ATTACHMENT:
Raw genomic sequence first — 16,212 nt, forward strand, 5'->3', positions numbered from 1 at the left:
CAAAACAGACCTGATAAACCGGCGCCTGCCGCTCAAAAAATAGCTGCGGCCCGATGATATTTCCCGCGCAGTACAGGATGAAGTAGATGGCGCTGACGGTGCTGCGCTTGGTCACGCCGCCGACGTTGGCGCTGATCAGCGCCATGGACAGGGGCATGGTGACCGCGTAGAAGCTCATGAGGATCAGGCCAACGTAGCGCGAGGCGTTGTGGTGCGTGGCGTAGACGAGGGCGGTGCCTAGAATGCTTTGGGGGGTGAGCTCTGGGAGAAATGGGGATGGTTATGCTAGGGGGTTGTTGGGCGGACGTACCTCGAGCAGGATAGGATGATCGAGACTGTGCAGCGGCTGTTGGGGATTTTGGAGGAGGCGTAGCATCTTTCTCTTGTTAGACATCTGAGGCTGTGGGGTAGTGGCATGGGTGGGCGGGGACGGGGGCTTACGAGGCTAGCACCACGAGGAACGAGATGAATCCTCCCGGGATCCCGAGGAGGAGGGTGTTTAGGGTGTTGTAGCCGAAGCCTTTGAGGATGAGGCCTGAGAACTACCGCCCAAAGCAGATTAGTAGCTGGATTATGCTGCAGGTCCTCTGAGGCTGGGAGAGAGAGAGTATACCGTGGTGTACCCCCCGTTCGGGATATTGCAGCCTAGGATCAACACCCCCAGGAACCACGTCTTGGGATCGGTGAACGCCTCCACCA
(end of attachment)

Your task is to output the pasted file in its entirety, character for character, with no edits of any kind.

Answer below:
Raw genomic sequence first — 16,212 nt, forward strand, 5'->3', positions numbered from 1 at the left:
CAAAACAGACCTGATAAACCGGCGCCTGCCGCTCAAAAAATAGCTGCGGCCCGATGATATTTCCCGCGCAGTACAGGATGAAGTAGATGGCGCTGACGGTGCTGCGCTTGGTCACGCCGCCGACGTTGGCGCTGATCAGCGCCATGGACAGGGGCATGGTGACCGCGTAGAAGCTCATGAGGATCAGGCCAACGTAGCGCGAGGCGTTGTGGTGCGTGGCGTAGACGAGGGCGGTGCCTAGAATGCTTTGGGGGGTGAGCTCTGGGAGAAATGGGGATGGTTATGCTAGGGGGTTGTTGGGCGGACGTACCTCGAGCAGGATAGGATGATCGAGACTGTGCAGCGGCTGTTGGGGATTTTGGAGGAGGCGTAGCATCTTTCTCTTGTTAGACATCTGAGGCTGTGGGGTAGTGGCATGGGTGGGCGGGGACGGGGGCTTACGAGGCTAGCACCACGAGGAACGAGATGAATCCTCCCGGGATCCCGAGGAGGAGGGTGTTTAGGGTGTTGTAGCCGAAGCCTTTGAGGATGAGGCCTGAGAACTACCGCCCAAAGCAGATTAGTAGCTGGATTATGCTGCAGGTCCTCTGAGGCTGGGAGAGAGAGAGTATACCGTGGTGTACCCCCCGTTCGGGATATTGCAGCCTAGGATCAACACCCCCAGGAACCACGTCTTGGGATCGGTGAACGCCTCCACCA